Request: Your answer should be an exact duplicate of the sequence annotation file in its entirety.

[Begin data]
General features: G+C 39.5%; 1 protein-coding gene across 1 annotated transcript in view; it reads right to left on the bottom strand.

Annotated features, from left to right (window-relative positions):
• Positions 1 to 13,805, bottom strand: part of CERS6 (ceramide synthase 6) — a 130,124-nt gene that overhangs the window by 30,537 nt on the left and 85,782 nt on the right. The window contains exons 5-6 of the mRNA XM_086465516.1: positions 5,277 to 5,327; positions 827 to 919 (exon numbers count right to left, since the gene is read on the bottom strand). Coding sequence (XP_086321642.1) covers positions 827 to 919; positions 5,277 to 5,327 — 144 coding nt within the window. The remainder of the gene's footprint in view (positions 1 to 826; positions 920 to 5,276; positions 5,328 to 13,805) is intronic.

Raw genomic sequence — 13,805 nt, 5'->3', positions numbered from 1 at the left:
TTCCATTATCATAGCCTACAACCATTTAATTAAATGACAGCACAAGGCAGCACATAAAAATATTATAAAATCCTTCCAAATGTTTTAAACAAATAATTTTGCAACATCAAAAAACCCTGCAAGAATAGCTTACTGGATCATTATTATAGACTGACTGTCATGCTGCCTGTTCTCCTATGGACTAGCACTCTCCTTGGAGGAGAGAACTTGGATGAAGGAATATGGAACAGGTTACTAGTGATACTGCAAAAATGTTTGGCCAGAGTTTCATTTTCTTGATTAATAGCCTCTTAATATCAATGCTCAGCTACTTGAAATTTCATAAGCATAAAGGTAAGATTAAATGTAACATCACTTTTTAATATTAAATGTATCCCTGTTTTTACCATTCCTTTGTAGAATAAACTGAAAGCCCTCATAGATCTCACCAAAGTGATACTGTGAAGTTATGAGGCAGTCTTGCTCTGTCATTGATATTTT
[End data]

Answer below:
General features: G+C 39.5%; 1 protein-coding gene across 1 annotated transcript in view; it reads right to left on the bottom strand.

Annotated features, from left to right (window-relative positions):
• Positions 1 to 13,805, bottom strand: part of CERS6 (ceramide synthase 6) — a 130,124-nt gene that overhangs the window by 30,537 nt on the left and 85,782 nt on the right. The window contains exons 5-6 of the mRNA XM_086465516.1: positions 5,277 to 5,327; positions 827 to 919 (exon numbers count right to left, since the gene is read on the bottom strand). Coding sequence (XP_086321642.1) covers positions 827 to 919; positions 5,277 to 5,327 — 144 coding nt within the window. The remainder of the gene's footprint in view (positions 1 to 826; positions 920 to 5,276; positions 5,328 to 13,805) is intronic.

Raw genomic sequence — 13,805 nt, 5'->3', positions numbered from 1 at the left:
TTCCATTATCATAGCCTACAACCATTTAATTAAATGACAGCACAAGGCAGCACATAAAAATATTATAAAATCCTTCCAAATGTTTTAAACAAATAATTTTGCAACATCAAAAAACCCTGCAAGAATAGCTTACTGGATCATTATTATAGACTGACTGTCATGCTGCCTGTTCTCCTATGGACTAGCACTCTCCTTGGAGGAGAGAACTTGGATGAAGGAATATGGAACAGGTTACTAGTGATACTGCAAAAATGTTTGGCCAGAGTTTCATTTTCTTGATTAATAGCCTCTTAATATCAATGCTCAGCTACTTGAAATTTCATAAGCATAAAGGTAAGATTAAATGTAACATCACTTTTTAATATTAAATGTATCCCTGTTTTTACCATTCCTTTGTAGAATAAACTGAAAGCCCTCATAGATCTCACCAAAGTGATACTGTGAAGTTATGAGGCAGTCTTGCTCTGTCATTGATATTTT